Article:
Last week in my Life Group the topic of eternal security arose: i.e., can one lose one’s salvation? This is certainly a loaded question, and one that has caused many people all sorts of gried and anxiety down through the centuries. It was a lively discussion, with a lot of very good points made, but I don’t think we ever came to a solid conclusion — how could we expect to on a question that has perplexed the best scholars for hundreds of years? We might be tempted to simply ask, “So, whose right?” but that would fail entirely to capture some of the nuances of the situation. To whole-heartedly defend the argument of either camp is to impose a human system of thought upon the Bible, and to squish the Lord of heaven and earth into a little box, something that He is not too keen on having happen.
As with many things, the truth is likely somewhere in between, which then defies the traditional labels of “Calvinist” or “Arminian” altogether. Below, I will offer my perspectice on the debate briefly, and I invite my readers to respond as honestly as they like. My understanding of the questio is as follows:
I cannot deny that God is the Lord of our lives and our salvation. He is the giver of the gift of eternal life, and he is the protector and sustainer. Jesus says that he will not allow his sheep to be snatched from his hand (Jn 10:28). As we put our faith in the Lord, he will never let us down or allow us fall pray to the schemes of the devil.
On the other hand, there are too many passages in Scripture that warn about remaining in the faith (Hebrews 6:4-6 likely being the most well-known) to be taken lightly. Evidently, at some level we are responsible for choosing whether we will respond to God’s wooing and advances as he more fully forms us into the image of Christ. So, as we allow ourselves to drift away from the truth, we imperil ourselves.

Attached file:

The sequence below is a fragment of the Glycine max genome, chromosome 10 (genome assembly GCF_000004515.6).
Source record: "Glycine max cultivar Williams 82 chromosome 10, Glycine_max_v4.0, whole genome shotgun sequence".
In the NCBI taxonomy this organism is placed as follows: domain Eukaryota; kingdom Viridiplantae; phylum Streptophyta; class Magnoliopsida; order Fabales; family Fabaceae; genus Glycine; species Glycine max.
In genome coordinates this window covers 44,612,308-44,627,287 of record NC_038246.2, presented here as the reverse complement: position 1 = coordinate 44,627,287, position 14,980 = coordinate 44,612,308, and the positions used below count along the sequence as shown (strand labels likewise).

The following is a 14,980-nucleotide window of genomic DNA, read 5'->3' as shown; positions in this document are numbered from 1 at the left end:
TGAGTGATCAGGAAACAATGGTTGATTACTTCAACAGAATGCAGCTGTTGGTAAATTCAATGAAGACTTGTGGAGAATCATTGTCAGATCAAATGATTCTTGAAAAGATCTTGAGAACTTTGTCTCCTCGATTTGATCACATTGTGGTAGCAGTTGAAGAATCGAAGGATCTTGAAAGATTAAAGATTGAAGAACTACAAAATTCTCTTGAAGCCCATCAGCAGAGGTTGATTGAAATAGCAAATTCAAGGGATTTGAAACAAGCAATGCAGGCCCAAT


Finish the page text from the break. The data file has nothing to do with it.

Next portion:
So I come to this conclusion: that, when we place our trust in God, nothing can come along and snatch us away. There is nothing that can sneak up on us unwares and drag us into Hell. The hand of Jesus is a large, deep, and strong hand. But, it is open, and if we choose to jump out of it, I am not sure that God would stop us. I imagine that a person who has shown every sign of faith and faithfulness, but who then turns his or her back on God by intentionally repudiated the gift of life in Christ, walks a dangerous road indeed, and I would not be surprised if God honours that person’s request to left alone.
Let us never forget, however, that God loves us so much that he waits for even the slightest warming of the heart, the slightest indication that we have returned to him, and any faith that is rekindled, be it as tiny as a mustard seed, could very well be enough to redeem even those who have entirely turned their backs on their one-time Lord. God is a gracious God and freely gives the gift of eternal life to all who would take it; he’s not a tight-wad or a Scrooge.
Ultimately, I am suspicious of the word “lose,” and as soon as we swap terminology, some of the sting comes out this debate. Instead of speaking of losing salvation (as in, “Where is my salvation? I swear I put it down right here just a minute ago!”), we can use the words like “give up,” “repudiate,” “forsake,” “disavow,” or “spurn,” which indicate that is is possible for one to pass back into a state of eternal death, while at the same time making this a far more intentional and calcualted move. God is a good and just protector, but the human heart still remains wicked in many ways.